Health initiative comes to Dallas County
Several different arguments are passed around as to how to solve Alabama’s problem with obesity.
Dallas County’s role includes joining the Alabama Strategic Alliance for Health Program.
The program funded by the U.S. Department of Health and Human Services and Centers for Disease Control and Prevention concentrates on three problem areas for this region — diabetes, hypertension and high cholesterol.
A federal grant of $3.9 million will support the five-year program. Dallas County would act as one of three mentor areas to a 21-county region that stretches from Pickens to Geneva. Perry and Sumter counties are the other mentor communities.
“Seventy-five percent of the population in our Black Belt counties are overweight or obese,” said Ashvin Parikh, assistant area administrator for the Dallas County Department of Public Health. “We want to tackle that problem with this. We have 40,000 people with hypertension, and around 14,000 people with diabetes.”
The program will manifest in stages. During the first year, a committee of people in the community will recommend priorities for the initiative. Parikh said schools, elected officials, hospitals and work sites will be asked to contribute information.
During the second year, mentor communities can begin starting programs. In years 3-5, mentor communities will share information and teach the remaining 18 counties how to implement programs.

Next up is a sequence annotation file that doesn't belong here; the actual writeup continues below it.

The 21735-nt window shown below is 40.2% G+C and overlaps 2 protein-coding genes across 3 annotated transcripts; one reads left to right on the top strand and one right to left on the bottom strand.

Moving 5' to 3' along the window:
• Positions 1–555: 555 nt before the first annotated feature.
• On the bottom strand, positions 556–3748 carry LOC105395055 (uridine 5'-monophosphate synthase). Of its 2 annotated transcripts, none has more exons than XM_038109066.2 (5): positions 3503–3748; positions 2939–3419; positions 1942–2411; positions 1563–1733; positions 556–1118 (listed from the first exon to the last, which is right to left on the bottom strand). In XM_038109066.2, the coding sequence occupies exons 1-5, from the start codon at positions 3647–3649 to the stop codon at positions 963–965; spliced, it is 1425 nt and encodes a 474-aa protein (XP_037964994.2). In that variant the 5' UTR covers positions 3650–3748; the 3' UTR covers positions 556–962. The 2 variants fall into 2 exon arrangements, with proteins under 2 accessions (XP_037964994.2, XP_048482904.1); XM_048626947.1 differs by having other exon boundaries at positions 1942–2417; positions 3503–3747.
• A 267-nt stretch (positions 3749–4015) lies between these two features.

This alliance is part of a national initiative called Building a Healthier Nation-Strategic Alliance for Health.
The three counties in Alabama are among 12 nationwide that were picked for the program.
“I know everybody’s struggling with the economy, but this is such a positive thing for Dallas County,” said Stacey Adams, community coordinator for the Dallas County Health Department. “We’re working to form a consortium here in the county … and then our first year we’re going to actually use that consortium to complete a community assessment; and then from that assessment have an action plan to implement in the communities.”
Dallas County alone lags behind in several major health categories in the state. In addition to heart-related illnesses, there are higher percentages of people who don’t eat five fruits/vegetables per day and who do not get a moderate amount of exercise daily.